Ralph Ruggiero’s well water on Sunnyside Road isn’t contaminated, and he’s hoping to keep it that way.
At a public forum Wednesday at the Glenville Municipal Center, Ruggiero asked Christopher O’Neill of the state Department of Environmental Conservation if the planned remediation of a .86-acre contaminated waste site on Freemans Bridge Road would push a contaminated groundwater plume further south toward his property and those of his neighbors.
The plume has already migrated 6/10 of a mile south from the former Kenco Chemical Co. site at 107 Freemans Bridge Road, affecting some of the area’s wells, but has not crossed Sunnyside Road.
Ruggiero seemed satisfied with O’Neill’s response.
“Actually, we envision just the opposite would happen,” said O’Neill, the project manager. “The source is continuing to provide contamination to go down further south toward the Sunnyside Road neighborhood, so by attacking the source, getting rid of that, the availability of the contamination to even migrate is tremendously reduced, if not eliminated.”
O’Neill also told residents that their wells would be tested again in May. Ruggiero’s well was last tested more than one year ago. A water line extension is being built to serve about 100 residents in the area, a project set for 2016 completion.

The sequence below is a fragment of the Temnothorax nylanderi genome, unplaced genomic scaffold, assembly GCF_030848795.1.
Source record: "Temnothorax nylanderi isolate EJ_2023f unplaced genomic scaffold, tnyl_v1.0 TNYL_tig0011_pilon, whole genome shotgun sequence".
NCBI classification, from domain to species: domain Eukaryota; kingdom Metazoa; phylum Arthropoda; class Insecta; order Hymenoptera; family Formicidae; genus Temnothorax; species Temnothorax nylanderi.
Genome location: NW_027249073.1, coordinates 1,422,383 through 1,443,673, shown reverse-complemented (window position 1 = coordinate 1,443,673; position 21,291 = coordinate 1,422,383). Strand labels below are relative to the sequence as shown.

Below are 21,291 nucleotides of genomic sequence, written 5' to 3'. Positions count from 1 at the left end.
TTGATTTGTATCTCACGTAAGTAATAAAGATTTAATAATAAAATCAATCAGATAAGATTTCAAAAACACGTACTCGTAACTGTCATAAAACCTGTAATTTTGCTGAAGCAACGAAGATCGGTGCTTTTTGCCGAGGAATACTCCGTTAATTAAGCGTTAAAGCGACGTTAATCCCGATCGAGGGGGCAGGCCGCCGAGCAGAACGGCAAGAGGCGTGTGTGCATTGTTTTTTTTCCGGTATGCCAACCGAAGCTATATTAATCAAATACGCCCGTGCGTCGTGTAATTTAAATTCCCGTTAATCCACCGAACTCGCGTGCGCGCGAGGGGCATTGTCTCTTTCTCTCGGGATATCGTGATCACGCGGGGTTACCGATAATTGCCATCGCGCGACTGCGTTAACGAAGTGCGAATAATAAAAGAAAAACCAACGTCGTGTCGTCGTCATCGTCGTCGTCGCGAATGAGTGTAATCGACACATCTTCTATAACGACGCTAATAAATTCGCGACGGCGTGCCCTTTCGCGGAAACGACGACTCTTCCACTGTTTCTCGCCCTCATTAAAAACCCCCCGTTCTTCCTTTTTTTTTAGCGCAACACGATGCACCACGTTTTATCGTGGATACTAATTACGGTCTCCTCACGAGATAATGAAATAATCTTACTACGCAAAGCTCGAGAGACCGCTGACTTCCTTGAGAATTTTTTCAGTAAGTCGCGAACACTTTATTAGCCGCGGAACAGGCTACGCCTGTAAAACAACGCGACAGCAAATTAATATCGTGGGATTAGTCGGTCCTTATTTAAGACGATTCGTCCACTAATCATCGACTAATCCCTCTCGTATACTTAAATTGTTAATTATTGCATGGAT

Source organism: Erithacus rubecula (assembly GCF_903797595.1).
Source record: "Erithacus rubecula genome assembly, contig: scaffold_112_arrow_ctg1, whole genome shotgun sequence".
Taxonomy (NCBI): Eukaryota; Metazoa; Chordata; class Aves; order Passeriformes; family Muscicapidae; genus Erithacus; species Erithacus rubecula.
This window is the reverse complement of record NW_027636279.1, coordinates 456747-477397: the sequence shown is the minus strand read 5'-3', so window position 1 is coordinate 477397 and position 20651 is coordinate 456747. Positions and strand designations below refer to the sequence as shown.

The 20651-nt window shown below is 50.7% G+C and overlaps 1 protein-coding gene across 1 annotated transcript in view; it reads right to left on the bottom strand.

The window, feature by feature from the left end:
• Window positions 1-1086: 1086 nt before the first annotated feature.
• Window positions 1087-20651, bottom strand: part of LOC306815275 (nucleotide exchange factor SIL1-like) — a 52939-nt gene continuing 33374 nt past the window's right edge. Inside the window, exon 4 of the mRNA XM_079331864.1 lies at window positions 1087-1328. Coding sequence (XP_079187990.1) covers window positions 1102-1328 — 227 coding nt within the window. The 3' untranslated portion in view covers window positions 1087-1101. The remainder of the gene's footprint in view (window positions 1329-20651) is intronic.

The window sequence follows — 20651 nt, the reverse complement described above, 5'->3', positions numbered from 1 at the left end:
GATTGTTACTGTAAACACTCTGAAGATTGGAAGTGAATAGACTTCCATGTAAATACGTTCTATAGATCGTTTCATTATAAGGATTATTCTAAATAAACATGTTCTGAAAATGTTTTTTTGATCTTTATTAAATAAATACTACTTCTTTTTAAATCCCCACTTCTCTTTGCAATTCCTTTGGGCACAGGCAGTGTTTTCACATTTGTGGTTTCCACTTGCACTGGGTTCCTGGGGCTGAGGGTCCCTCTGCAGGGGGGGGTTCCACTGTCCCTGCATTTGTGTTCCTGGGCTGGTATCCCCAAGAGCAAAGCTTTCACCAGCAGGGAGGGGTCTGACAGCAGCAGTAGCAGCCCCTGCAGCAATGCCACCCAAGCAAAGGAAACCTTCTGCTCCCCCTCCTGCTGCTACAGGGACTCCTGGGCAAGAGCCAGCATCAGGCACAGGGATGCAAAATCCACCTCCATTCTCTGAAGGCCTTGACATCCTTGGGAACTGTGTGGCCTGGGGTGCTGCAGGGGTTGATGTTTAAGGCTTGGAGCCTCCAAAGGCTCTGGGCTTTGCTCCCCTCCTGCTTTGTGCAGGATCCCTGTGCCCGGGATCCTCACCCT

Ruggiero was one of about 50 residents at the Wednesday night forum where O’Neill outlined the details of the planned $20.5 million remediation of the former Kenco site, which stored chemicals from the mid-1960s into the 1990s. Among the contaminants is tetrachloroethene, a common dry cleaner and degreaser solvent and known carcinogen. The PCE-contanimated soil and groundwater totals more than 9,000 gallons, according to the DEC.
The DEC plans to clean up the site through thermal treatment of the contaminated subsurface soil and groundwater and vapor collection, an approach chosen over methods such as capping the contaminated area and treating the soil with chemicals. This method requires energy to heat the soil and ground water, but unlike other methods, there is no dewatering and also no chemical injection or soil handling, which produces odors.
“The key to thermal treatment is the soil and groundwater standards are actually achievable, and in a reasonable timeframe, compared to the other technologies or approaches we looked at,” O’Neill said.
Before the thermal treatment takes place, the ground will be excavated to access the subsurface soil. The property’s existing warehouse building and other on-site structures will also be demolished. A creek that runs along the railroad tracks near the site and brings water through the contaminated property — via an underground pipeline that used to connect to an above-ground storage tank — will also be temporarily rerouted.
O’Neill said the remediation work could take about three years, and will start once some legal issues are resolved, which could take several months. The DEC is in the process of determining whether past owners of the site can be made to cover some of the remediation costs before Superfund dollars are committed to the project.
O’Neill said there have been four or five companies involved with the site since the 1950s, but the exact date of the contamination is unknown.
“All those people are potentially responsible, and that’s what the lawyers have to figure out — who they can talk to, who’s still around, who has assets, who doesn’t,” he said.